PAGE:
Unofficial Royalty: Prince Albert Victor, Duke of Clarence
January 14, 1939 – Death of Prince Valdemar of Denmark, son of King Christian IX of Denmark, at the Yellow Palace in Copenhagen, Denmark; buried in Roskilde Cathedral in Roskilde, Denmark
Valdemar was the youngest of the six children of King Christian IX of Denmark and Louise of Hesse-Kassel. He was the brother of King Frederik VIII of Denmark, Queen Alexandra of the United Kingdom, King George I of Greece, and Empress Maria Feodorovna of Russia. In 1885, Valdemar married Princess Marie of Orléans. Valdemar and Marie had four sons and one daughter. Three of their sons made unequal marriages and relinquished their position within the Danish Royal Family upon marrying without official consent from the monarch. Valdemar had a lifelong naval career which frequently caused him to be away from home. When his wife Marie died in 1909, after a long illness, Valdemar was on a long naval voyage. Valdemar survived Marie by 30 years, dying on January 14, 1939, at the age of 80.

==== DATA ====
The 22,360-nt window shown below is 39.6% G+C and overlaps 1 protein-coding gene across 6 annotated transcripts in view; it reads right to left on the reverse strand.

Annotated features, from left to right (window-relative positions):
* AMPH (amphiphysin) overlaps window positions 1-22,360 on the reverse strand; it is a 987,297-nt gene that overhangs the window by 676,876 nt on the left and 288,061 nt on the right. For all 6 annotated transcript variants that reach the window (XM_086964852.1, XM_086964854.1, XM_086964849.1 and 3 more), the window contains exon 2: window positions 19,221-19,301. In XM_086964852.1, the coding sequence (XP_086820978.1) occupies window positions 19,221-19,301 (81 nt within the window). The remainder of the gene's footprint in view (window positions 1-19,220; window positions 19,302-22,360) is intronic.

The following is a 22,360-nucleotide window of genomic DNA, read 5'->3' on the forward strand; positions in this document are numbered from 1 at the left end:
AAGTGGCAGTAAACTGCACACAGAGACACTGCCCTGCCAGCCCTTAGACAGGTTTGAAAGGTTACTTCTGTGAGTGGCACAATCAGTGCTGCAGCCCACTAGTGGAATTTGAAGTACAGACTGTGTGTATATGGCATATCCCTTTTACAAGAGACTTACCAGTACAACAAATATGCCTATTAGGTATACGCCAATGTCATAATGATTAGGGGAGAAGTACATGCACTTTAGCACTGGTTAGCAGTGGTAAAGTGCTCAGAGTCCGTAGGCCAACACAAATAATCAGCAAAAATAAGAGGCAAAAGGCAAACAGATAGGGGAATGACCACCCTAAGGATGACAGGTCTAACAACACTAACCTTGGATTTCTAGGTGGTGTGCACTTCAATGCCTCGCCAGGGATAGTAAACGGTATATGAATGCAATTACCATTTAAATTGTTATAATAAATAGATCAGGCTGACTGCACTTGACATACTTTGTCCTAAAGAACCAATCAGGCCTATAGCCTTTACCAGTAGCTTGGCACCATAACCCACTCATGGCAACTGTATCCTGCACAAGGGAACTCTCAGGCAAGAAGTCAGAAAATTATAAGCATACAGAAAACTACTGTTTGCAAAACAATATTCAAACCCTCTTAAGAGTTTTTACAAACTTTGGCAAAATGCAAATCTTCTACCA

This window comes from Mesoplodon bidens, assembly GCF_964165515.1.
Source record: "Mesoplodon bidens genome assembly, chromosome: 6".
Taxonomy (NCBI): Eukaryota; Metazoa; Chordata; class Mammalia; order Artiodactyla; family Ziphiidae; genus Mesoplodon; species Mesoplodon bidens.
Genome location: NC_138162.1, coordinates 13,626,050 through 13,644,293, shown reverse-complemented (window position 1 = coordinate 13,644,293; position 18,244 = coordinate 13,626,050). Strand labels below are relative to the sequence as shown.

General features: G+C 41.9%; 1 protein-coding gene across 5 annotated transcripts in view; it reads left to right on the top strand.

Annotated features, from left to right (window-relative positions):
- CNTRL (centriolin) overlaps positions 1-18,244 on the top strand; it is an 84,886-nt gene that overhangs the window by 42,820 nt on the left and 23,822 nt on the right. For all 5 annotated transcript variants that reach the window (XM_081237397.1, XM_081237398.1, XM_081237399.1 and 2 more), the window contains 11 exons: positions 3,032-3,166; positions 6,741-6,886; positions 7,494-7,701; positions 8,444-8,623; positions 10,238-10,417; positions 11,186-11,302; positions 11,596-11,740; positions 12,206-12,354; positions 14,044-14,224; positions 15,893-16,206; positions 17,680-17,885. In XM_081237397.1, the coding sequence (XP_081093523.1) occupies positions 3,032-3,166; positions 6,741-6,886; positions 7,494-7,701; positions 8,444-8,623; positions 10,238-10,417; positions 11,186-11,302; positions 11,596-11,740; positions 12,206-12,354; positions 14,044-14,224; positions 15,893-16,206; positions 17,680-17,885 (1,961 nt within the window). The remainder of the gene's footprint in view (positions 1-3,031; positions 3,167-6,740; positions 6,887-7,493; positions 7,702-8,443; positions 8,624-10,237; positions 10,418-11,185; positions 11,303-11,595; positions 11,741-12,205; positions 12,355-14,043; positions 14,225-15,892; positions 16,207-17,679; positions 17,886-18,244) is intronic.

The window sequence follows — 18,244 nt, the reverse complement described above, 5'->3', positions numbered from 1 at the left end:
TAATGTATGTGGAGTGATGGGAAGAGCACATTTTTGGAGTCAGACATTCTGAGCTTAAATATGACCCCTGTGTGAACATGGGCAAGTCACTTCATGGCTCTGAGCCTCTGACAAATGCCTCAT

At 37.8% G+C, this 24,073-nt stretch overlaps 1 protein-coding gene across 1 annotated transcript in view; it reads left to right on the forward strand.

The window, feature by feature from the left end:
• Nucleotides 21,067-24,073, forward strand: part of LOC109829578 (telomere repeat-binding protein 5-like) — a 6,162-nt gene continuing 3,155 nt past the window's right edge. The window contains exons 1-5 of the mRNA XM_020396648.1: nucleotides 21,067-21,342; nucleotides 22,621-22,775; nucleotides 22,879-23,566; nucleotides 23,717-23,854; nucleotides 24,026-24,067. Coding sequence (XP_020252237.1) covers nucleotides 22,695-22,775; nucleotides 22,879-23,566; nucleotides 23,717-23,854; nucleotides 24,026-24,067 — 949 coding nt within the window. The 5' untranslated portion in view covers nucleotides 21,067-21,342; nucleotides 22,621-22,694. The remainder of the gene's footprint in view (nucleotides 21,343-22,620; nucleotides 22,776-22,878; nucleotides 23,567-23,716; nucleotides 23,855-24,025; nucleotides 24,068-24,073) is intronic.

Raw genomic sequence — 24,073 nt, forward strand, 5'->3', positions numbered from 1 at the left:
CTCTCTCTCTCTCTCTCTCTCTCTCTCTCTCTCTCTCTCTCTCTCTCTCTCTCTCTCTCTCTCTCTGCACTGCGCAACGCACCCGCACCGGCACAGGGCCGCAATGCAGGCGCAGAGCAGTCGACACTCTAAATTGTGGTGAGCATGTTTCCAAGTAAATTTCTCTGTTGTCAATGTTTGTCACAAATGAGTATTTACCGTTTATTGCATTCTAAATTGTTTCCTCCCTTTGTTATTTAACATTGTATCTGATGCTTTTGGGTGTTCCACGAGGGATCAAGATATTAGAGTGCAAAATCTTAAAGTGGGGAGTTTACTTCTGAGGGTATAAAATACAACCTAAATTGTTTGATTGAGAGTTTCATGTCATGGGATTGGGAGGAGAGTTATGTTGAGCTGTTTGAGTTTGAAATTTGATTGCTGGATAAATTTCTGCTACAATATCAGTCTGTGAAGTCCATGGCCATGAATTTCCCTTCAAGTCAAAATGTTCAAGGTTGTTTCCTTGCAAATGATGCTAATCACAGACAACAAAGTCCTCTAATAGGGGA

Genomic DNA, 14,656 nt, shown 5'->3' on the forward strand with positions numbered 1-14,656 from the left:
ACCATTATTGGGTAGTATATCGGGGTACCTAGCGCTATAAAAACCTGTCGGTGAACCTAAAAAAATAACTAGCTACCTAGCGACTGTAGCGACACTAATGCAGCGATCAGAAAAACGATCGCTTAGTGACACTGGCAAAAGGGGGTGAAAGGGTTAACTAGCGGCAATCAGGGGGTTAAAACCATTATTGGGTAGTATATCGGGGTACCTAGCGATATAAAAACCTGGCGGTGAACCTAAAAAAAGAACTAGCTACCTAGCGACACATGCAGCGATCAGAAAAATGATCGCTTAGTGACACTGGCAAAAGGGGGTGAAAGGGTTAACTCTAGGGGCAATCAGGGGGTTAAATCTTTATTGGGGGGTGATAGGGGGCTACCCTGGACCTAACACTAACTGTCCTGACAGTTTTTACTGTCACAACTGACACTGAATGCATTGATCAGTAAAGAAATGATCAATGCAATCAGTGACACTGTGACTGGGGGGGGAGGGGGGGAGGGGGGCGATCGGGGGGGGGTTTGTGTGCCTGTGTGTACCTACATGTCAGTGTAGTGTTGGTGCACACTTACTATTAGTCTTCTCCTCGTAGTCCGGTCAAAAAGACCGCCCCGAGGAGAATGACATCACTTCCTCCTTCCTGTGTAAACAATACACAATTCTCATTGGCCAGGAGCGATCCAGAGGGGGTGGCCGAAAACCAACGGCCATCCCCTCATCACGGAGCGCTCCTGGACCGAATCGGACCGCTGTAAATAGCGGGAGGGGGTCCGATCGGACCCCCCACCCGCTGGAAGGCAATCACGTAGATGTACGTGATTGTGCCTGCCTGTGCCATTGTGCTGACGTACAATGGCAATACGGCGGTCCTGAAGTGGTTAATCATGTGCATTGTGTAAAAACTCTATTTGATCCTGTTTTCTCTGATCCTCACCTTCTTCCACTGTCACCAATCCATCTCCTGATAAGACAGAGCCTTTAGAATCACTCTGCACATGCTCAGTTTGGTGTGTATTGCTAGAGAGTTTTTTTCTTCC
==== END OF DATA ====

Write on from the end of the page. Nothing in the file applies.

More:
Unofficial Royalty: Prince Valdemar of Denmark
January 14, 1972 – Death of King Frederik IX of Denmark at Copenhagen Municipal Hospital in Copenhagen, Denmark; buried outside Roskilde Cathedral in Roskilde, Denmark
In 1935, Frederik married Princess Ingrid of Sweden, daughter of King Gustav VI Adolf of Sweden and his first wife Princess Margaret of Connaught, a granddaughter of Queen Victoria. The couple had three daughters including Frederik’s successor Queen Margrethe II. In 1947, Frederik succeeded to the throne upon the death of his father King Christian X. During Frederik’s reign the 1953 Danish Act of Succession was adopted which allowed for female succession in the event that the monarch had no sons. A 2009 succession law now allows for the succession of the firstborn child regardless of gender. Frederik had a great love for music and was a talented pianist and conductor. Several recordings of orchestral music originally heard on Danish radio conducted by King Frederik have been released on CDs. In January 1972, shortly after Frederik had given his New Year speech, he became ill with flu-like symptoms. On January 3, 1972, he had a cardiac arrest and was rushed to Copenhagen Municipal Hospital. The king improved for a time but took a turn for the worse on January 11, and on January 14, 1972, King Frederik IX died at the age of 72. Unlike other Danish monarchs who had been buried inside Roskilde Cathedral, Frederik wanted to be buried outside the cathedral in sight of the sea. Frederik had a career in the Royal Danish Navy where he had several senior commands and attained the rank of Rear Admiral.
Unofficial Royalty: King Frederik IX of Denmark